One year on, a quick poll of the 20 girls on the second Girlz United residential revealed that they were from families from ten different countries of origin – Ghana, Pakistan, Turkey, Morocco, Somalia, Bangladesh, Nigeria, Jamaica, Uganda, and England – which led to some fascinating conversations around the role of culture in religious practice. It was so exciting to see these young women practicing relational skills that will carry them far as they navigate our changing world. Though perhaps the most impressive thing on this second weekend wasn’t the organized discussions, but what we heard had been chatted about late into the night in the girls’ dorms: prayer, arranged marriage, the Ebola outbreak (which was at its peak at that time), and the Trinity.

Needless to say, Girlz United has been invaluable in providing these girls with opportunities to build genuine friendships with others who are different from them, to explore faith, to disagree respectfully, and to openly express their opinions, questions, and the challenges they face. And as neighbours to some of these girls back in London, we are able to continue to walk with them as they figure out their place in the world. It really is a beautiful thing to be a part of, and a great joy and privilege to be journeying with the girls in this way.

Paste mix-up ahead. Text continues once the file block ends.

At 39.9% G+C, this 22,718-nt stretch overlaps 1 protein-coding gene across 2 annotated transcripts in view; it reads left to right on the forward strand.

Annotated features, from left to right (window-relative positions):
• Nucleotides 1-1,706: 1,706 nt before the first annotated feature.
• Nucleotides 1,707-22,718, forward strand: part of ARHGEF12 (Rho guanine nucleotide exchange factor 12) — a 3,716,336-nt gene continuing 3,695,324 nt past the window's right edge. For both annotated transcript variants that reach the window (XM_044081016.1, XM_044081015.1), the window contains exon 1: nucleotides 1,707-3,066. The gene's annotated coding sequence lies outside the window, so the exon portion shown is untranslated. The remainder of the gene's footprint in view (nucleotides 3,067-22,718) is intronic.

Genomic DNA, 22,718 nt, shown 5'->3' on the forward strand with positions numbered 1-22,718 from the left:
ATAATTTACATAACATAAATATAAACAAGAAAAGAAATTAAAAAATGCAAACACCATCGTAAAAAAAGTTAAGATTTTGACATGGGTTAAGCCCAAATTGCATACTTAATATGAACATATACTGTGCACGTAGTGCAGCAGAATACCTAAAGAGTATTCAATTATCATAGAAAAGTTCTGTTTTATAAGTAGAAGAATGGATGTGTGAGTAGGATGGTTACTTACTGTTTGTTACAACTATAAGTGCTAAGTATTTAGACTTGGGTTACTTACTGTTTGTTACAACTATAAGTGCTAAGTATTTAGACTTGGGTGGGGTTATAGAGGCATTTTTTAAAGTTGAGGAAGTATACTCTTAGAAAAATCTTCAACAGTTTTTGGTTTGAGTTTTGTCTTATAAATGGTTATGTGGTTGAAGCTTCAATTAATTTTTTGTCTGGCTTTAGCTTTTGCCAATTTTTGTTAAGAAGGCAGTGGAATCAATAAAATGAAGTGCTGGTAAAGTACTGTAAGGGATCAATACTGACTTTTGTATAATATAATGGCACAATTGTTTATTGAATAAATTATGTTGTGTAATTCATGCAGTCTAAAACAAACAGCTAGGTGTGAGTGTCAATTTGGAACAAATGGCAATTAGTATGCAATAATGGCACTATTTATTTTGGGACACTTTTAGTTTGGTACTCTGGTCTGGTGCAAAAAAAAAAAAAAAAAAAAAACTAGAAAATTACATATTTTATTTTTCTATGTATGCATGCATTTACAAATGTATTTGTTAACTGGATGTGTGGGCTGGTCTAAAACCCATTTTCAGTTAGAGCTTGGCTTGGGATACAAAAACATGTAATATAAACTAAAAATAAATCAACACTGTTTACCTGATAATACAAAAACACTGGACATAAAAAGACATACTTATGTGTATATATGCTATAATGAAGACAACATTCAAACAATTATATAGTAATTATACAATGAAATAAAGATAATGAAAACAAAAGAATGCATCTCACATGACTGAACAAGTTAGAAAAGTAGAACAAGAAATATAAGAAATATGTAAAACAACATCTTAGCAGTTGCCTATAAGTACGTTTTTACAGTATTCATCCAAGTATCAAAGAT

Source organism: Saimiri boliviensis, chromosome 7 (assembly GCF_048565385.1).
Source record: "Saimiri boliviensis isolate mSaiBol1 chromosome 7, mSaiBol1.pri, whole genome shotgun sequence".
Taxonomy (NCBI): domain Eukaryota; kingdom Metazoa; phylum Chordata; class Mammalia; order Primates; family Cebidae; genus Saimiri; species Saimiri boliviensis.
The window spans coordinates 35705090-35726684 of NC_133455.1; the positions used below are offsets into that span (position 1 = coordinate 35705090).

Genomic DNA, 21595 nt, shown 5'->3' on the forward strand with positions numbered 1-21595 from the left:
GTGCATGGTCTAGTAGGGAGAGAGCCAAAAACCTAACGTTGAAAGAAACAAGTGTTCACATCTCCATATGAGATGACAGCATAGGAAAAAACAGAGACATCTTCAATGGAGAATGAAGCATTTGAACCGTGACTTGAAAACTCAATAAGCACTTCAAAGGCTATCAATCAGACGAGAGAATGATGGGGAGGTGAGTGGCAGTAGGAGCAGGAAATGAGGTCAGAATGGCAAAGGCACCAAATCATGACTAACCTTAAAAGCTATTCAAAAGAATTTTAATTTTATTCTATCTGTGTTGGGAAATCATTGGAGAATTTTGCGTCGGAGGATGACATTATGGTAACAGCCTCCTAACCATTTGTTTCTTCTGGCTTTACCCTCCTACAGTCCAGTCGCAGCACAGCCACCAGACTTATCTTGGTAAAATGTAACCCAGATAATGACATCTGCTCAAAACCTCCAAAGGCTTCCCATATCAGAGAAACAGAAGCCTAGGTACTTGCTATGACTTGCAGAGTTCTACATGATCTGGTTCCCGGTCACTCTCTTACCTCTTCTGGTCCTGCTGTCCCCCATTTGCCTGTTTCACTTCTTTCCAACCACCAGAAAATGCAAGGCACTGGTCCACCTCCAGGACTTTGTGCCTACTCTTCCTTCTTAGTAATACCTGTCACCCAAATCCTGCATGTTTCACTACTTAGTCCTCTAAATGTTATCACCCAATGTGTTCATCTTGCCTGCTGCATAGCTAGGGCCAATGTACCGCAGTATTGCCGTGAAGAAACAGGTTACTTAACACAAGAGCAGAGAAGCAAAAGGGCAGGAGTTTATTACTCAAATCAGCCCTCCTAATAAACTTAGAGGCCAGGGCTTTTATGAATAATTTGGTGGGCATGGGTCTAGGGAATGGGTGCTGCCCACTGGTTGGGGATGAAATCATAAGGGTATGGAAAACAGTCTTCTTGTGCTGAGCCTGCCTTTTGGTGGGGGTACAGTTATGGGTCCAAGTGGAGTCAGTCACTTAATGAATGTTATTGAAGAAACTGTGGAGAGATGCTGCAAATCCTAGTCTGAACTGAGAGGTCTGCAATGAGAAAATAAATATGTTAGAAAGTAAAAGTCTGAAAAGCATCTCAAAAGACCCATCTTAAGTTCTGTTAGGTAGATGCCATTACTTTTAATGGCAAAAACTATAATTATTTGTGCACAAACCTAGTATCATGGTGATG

Leanne is on the IC London team and has lived in the UK allher life. She divides her time up neatly between youth work, community music, and getting to know people from different cultures in London, which are just a few of her favorite things.

Creating Space

Glasgow, Scotland

"Can we play a game?” Andrew asked.  We started playing a game of “Granny’s knickers”. This game was new to me. Its basic premise is to not smile while asking each other ridiculous questions, which must always be answered with “Graaaaaaaanny’s knickers”. Examples include but are in no way limited to, “What’s on your head?”, “What did you have for breakfast?”, and the like.

Suffice to say, this got us really tickled, and we didn’t last long playing by the rules. But it was never really about the game. It was an opportunity for creating a space for fun and childlikeness. I guess that’s what I think most of our work with kids is really about: creating a space of innocence.

I think about my neighbor, “Samantha”. She’s in her late thirties, and from the bits and pieces of her story I’ve gathered, she’s been a victim for, well, her whole life.  I can’t even fathom her childhood. The things she’s probably witnessed and endured—as a child, no less as an adult.